Canada's Disaster Assistance Response Team has been sent to tsunami-stricken Sri Lanka with equipment and expertise to aid survivors.
The 200 military engineers, doctors and communications experts will provide medical care and clean water, and help with reconstruction.
A huge Antonov jet chartered from Russia carried tons of cargo including hundreds of pallets of bottled water, transport vehicles, medical supplies and equipment. The team was last deployed in 1999 to aid earthquake victims in Turkey.
It is setting up this weekend in Ampara on the hard-hit southeast coast where more than 10,000 people died and 150,000 were left homeless.
Supplying purified water to hospitals is the first priority. Four massive purification units will be installed to produce 50,000 gallons of water a day.
Canada has given $80-million for immediate relief and recovery efforts, and the government will match private donations. It is also "fast-tracking" immigration procedures for relatives and others wanting to relocate to Canada from the affected areas.
Five Canadians are officially listed as dead, 146 are missing and there are concerns about some 400 others.
McKenna said to become ambassador to U.S.
Frank McKenna, often touted as a future federal Liberal leader, is expected to become Canada's ambassador to the United States.
The former New Brunswick premier, 56, is said to have accepted an offer by Prime Minister Paul Martin for him to assume the most important diplomatic post in Canada's foreign service.
"I think that Frank McKenna is a Canadian who has great qualities," Martin said. "If he decides that he wants to serve his country, then I'm sure we would all benefit from it."
Former Deputy Prime Minister John Manley turned down the job now held by Michael Kergin.
News in brief
+ Louis J. Robichaud, a former premier and senator, and called the architect of modern New Brunswick, has died after a battle with cancer. The small-town Acadian lawyer, who was 79, transformed the province into a thriving bilingual and bicultural society. Premier from 1960 to 1970 and senator from 1973 to 2000, Robichaud died near Saint-Antoine, where he was born.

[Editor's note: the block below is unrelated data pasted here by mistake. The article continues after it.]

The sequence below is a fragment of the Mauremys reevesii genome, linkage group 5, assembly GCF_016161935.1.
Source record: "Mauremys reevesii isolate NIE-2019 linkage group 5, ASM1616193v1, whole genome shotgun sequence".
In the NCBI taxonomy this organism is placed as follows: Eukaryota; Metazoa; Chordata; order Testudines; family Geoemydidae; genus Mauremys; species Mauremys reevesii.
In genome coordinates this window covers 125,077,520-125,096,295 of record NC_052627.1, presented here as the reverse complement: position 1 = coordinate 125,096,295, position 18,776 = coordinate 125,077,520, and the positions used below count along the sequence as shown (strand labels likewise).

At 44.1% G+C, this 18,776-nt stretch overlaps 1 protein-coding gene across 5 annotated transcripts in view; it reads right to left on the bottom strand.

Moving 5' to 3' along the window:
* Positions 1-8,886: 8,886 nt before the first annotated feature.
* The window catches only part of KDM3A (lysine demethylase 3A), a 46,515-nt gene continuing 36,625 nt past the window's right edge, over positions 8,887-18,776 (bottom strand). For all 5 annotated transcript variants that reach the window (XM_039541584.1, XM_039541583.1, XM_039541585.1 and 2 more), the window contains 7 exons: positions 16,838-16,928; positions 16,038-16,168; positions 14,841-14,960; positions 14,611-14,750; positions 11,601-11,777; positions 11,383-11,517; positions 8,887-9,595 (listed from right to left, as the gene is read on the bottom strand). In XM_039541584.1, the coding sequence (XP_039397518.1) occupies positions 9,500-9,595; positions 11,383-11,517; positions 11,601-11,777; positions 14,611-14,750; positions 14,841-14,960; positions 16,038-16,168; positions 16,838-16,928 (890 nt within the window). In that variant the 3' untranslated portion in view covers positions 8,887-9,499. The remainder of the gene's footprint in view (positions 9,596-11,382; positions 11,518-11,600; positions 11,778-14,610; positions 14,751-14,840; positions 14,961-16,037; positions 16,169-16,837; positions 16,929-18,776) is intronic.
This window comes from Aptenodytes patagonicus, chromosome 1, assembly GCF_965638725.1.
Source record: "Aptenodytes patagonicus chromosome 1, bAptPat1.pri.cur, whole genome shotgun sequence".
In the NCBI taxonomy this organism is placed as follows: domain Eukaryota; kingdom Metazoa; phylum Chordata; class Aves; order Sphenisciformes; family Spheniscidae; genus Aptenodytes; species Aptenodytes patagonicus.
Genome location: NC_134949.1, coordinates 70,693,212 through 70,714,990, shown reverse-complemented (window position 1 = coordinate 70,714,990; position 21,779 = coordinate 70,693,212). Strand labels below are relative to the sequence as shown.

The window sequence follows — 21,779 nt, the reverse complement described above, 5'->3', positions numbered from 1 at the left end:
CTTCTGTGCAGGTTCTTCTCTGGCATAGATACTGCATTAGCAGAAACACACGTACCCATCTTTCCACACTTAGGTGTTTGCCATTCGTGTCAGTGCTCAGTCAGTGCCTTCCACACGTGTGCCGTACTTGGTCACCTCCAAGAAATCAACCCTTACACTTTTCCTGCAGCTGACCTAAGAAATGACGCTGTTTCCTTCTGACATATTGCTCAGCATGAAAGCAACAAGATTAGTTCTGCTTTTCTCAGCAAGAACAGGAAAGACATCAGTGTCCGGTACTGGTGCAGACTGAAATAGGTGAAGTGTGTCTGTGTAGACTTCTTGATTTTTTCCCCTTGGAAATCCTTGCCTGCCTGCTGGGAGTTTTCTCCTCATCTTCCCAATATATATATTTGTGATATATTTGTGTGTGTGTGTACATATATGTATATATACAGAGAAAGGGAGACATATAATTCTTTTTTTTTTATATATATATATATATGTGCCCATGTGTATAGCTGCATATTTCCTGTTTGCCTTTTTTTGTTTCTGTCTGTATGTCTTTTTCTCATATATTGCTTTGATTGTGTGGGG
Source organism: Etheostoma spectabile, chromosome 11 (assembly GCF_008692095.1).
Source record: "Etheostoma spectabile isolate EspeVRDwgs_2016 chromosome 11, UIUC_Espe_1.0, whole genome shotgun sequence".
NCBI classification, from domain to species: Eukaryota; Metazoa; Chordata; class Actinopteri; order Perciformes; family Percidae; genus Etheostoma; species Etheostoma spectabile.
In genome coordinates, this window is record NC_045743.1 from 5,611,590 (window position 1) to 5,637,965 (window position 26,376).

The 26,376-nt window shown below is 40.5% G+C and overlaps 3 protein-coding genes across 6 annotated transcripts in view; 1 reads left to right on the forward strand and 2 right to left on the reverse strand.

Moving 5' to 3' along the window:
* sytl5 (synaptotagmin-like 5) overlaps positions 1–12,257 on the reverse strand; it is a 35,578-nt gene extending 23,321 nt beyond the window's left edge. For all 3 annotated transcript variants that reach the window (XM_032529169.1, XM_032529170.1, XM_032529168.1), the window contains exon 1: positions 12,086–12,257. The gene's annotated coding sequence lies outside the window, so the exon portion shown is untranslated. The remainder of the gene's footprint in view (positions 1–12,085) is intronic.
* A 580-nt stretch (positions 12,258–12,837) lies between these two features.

+ The headlines said people in the rest of Canada were somewhat amused to watch normally snowless Vancouverites cope with the weather. While Vancouver has 35 snowplows _ which are often not needed _ compared with 400 for Toronto, the city almost ground to a standstill Thursday. That's when the British Columbia Lower Mainland and Victoria had up to 10 inches of snow.
Facts and figures
A steady rise in full-time work helped drop Canada's jobless rate to 7 percent last month, the lowest in three years.
The drop gave Canada's dollar a boost Friday to 81.22 U.S. cents, but it was still down 2.5 U.S. cents from earlier in the week. The U.S. greenback is valued at $1.2312 Canadian before bank exchange fees.
The lower jobless rate isn't enough to cause the Bank of Canada to raise interest rates now, analysts said. The central bank rate remains 2.5 percent, while the prime lending rate is 4.25 percent.
Canadian stock markets are lower, with Toronto's composite index 8,996 points and the Canadian Venture Exchange 1,773 points.
Lotto 6-49: (Wednesday) 1, 2, 30, 36, 42 and 43; bonus 23. (Jan. 1) 10, 16, 17, 34, 40 and 47; bonus 41.
+ Popular Alberta Lt. Gov. Lois Hole, the appointed representative of Queen Elizabeth II, has died. Hole, who was in her 70s and was battling cancer, died in Edmonton. Before entering political life, the gardening guru, philanthropist and education advocate ran a greenhouse business with her husband, Ted, who died last year of cancer.
+ Manitoba's sweeping antismoking law faces a constitutional challenge that could shape how other provinces enact their own crackdowns on tobacco. Attorney Art Stacey, who represents a ticketed bar owner, said the law is outside provincial jurisdiction and violates the Charter of Rights and Freedoms. It bans smoking in all enclosed public places.
Jim Fox can be reached at canadareporthotmail.com.